Spain & Portugal Aug / Sept 2012
Page 1

Homepage I Page 2 l Page 3 l Page 4 l Page 5


April 2012

I'm lying in a hospital bed wired up to lots of machines. They bleep a lot and there are a myriad flashing lights that could put the most hardcore of arcade games to shame. It makes me think of the flight deck of the Millennium Falcon and Star Wars for some reason, or maybe it's the meds making me hallucinate. I always had a thing for Princess Leia, but she doesn't appear in this drug induced dream I'm having right now which is a shame,  I get Chewbacca instead!  It seems that sometime during the previous few days - not sure how long ago, because time loses all proportion in here - I'd had a "significant" cardiac moment. Which is rather an inconvenient thing to happen seeing that our bike trips to Scotland in June, and Spain in August could now be in jeopardy. Both look very doubtful at the moment given the way I feel - think demolition ball in the chest and you'll be somewhere near. Options have been discussed between us all at visiting times and it's agreed that Scotland may look doubtful but I think I'll probably be ok for the Spain trip - nobody else agrees. The others; Wesley, Mrs Wesley and Wee Jim are doubtful, as are my doctors..... But, what do they know, we'll wait and see!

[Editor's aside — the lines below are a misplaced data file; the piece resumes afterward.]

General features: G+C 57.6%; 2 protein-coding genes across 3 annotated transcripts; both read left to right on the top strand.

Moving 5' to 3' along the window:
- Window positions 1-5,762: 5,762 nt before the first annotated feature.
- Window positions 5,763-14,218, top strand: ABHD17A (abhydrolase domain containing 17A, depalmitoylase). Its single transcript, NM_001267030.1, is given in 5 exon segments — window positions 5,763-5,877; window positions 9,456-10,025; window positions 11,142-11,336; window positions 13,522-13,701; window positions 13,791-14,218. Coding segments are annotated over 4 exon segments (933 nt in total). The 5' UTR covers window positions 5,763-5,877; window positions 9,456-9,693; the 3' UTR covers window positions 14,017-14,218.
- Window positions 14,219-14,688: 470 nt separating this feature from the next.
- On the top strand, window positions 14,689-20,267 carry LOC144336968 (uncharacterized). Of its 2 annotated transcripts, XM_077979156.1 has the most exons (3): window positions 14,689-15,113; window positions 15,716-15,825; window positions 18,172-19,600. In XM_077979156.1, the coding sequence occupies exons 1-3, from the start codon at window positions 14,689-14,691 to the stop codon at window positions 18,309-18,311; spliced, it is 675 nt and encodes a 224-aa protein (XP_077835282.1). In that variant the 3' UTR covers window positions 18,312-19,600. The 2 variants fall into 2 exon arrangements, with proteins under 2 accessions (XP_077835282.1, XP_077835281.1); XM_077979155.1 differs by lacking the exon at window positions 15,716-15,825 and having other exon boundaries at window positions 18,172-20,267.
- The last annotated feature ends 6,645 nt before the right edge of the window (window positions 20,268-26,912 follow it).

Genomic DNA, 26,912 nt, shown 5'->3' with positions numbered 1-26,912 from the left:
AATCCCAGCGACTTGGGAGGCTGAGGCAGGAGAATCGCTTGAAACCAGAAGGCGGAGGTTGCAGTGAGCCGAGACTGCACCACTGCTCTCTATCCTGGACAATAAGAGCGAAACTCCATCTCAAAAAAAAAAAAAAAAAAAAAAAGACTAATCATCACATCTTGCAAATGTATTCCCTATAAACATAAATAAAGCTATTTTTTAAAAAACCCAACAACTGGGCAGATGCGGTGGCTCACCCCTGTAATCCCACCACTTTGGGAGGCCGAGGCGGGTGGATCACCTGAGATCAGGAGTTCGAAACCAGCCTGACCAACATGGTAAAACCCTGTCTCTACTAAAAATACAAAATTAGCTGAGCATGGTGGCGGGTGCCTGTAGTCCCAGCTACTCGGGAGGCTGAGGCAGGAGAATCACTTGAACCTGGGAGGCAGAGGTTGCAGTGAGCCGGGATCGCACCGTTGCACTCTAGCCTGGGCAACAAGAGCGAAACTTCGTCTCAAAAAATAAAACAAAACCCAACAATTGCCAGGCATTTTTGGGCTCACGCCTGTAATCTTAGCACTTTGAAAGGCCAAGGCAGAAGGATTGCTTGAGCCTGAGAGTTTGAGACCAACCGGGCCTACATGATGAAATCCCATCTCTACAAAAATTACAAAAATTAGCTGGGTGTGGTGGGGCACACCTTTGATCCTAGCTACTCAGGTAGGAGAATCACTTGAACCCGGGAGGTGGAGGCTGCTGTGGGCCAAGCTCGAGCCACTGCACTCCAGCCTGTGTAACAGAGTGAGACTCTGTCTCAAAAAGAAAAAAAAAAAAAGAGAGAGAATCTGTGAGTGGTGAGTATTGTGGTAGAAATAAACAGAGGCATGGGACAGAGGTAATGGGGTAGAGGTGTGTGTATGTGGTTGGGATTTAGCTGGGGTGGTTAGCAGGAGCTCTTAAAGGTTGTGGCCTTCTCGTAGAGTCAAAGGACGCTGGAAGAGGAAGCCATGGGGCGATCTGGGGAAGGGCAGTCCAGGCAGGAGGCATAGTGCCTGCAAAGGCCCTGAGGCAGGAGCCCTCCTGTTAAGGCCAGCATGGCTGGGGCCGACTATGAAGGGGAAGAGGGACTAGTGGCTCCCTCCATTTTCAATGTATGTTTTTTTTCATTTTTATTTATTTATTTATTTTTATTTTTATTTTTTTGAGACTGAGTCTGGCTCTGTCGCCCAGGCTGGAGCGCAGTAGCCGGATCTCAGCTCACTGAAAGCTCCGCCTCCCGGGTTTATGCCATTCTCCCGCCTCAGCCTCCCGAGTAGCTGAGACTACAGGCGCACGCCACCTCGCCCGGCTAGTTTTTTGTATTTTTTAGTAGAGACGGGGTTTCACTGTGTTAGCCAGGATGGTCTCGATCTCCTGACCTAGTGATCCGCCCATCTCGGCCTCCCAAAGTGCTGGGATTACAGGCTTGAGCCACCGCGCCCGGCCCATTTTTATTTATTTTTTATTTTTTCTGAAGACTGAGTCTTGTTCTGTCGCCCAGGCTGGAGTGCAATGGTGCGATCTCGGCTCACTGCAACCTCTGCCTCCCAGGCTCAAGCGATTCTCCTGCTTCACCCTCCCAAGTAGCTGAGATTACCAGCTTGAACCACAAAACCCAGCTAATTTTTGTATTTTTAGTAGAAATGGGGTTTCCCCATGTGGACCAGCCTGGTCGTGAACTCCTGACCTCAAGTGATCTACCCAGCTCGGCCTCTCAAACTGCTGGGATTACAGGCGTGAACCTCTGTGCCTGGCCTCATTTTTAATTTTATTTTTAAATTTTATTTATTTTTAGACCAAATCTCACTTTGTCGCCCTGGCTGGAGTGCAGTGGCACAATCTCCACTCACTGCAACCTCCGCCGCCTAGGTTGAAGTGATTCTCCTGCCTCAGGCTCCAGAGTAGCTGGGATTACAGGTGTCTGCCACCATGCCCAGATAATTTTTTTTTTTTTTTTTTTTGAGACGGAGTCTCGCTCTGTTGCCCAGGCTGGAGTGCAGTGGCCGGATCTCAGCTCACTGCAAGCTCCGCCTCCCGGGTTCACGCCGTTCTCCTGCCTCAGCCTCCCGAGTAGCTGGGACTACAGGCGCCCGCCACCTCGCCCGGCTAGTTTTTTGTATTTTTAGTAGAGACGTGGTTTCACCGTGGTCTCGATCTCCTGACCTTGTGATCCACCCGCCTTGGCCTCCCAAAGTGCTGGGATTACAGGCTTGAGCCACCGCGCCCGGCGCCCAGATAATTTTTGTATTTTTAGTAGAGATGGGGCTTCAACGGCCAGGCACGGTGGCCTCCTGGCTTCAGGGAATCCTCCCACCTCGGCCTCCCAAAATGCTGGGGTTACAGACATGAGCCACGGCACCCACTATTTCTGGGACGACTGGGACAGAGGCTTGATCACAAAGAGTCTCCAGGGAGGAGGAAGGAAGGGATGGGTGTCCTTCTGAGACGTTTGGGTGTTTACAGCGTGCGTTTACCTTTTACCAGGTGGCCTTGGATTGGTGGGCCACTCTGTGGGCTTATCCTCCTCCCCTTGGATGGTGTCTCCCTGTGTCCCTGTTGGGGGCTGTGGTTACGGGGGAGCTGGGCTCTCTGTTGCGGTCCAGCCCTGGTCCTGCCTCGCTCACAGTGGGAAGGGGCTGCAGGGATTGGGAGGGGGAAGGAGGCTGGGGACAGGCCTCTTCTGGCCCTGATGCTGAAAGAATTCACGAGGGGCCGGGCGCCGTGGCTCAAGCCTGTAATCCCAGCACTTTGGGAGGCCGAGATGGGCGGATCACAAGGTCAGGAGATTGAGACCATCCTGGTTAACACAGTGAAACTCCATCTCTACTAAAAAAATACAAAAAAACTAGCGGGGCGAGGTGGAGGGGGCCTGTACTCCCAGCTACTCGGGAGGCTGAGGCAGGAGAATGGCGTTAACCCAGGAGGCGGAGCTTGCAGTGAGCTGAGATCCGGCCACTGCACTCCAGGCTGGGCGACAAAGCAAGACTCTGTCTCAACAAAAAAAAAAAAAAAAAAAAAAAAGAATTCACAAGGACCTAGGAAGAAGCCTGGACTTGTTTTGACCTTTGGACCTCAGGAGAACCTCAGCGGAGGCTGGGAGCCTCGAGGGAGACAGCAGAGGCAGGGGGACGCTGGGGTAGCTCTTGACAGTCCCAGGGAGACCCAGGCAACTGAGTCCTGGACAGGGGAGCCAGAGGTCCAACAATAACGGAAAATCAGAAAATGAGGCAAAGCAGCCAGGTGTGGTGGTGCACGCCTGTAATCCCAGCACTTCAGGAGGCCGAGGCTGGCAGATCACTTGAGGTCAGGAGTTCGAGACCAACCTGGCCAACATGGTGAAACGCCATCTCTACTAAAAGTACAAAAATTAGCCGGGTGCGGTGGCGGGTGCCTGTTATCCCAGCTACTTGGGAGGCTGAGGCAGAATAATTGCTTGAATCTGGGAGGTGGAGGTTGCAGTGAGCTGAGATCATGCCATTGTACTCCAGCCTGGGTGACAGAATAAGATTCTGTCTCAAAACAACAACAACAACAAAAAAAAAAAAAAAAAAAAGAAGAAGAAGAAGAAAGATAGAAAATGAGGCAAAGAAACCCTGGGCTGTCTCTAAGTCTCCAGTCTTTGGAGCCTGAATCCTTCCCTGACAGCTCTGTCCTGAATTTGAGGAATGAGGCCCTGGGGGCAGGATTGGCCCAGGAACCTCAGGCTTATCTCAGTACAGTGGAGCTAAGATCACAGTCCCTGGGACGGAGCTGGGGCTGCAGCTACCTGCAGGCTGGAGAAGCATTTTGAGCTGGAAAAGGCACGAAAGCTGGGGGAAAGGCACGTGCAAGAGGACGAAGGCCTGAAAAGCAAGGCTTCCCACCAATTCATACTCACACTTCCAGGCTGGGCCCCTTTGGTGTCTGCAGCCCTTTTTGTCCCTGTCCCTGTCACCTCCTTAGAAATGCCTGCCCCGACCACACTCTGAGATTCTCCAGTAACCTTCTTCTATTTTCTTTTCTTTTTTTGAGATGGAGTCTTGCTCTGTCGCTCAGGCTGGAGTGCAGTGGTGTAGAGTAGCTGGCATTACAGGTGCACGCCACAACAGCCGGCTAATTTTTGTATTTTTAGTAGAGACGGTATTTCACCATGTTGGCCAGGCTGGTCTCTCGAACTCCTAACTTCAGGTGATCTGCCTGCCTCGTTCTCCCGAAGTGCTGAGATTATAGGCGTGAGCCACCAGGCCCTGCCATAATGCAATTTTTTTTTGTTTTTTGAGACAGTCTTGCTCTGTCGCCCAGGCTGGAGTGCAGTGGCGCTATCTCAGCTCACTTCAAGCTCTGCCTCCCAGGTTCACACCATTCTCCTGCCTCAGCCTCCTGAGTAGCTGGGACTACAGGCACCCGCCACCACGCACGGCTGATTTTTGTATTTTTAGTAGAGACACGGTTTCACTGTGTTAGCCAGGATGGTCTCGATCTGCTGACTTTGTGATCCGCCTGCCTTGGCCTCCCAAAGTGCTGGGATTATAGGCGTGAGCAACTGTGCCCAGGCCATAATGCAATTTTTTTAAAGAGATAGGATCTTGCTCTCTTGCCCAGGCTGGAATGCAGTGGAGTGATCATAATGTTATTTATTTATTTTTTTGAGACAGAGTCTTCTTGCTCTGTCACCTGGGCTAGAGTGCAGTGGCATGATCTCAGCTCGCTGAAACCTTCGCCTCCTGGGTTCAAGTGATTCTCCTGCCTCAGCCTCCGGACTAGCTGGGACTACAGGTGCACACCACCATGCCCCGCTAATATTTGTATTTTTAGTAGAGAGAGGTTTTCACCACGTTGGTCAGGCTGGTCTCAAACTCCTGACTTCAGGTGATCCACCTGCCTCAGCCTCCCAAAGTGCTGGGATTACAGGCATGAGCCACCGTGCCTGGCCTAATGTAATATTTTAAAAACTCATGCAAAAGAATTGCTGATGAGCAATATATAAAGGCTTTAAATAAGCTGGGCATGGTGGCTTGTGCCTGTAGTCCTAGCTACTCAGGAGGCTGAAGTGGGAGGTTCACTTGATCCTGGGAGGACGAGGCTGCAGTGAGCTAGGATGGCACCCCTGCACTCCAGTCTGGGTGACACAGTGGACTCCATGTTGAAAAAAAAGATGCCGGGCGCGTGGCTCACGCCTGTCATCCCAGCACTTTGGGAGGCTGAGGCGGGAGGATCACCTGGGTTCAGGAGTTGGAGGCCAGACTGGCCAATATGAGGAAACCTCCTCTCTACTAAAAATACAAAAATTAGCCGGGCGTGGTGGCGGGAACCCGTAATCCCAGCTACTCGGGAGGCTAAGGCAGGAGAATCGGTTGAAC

June 2012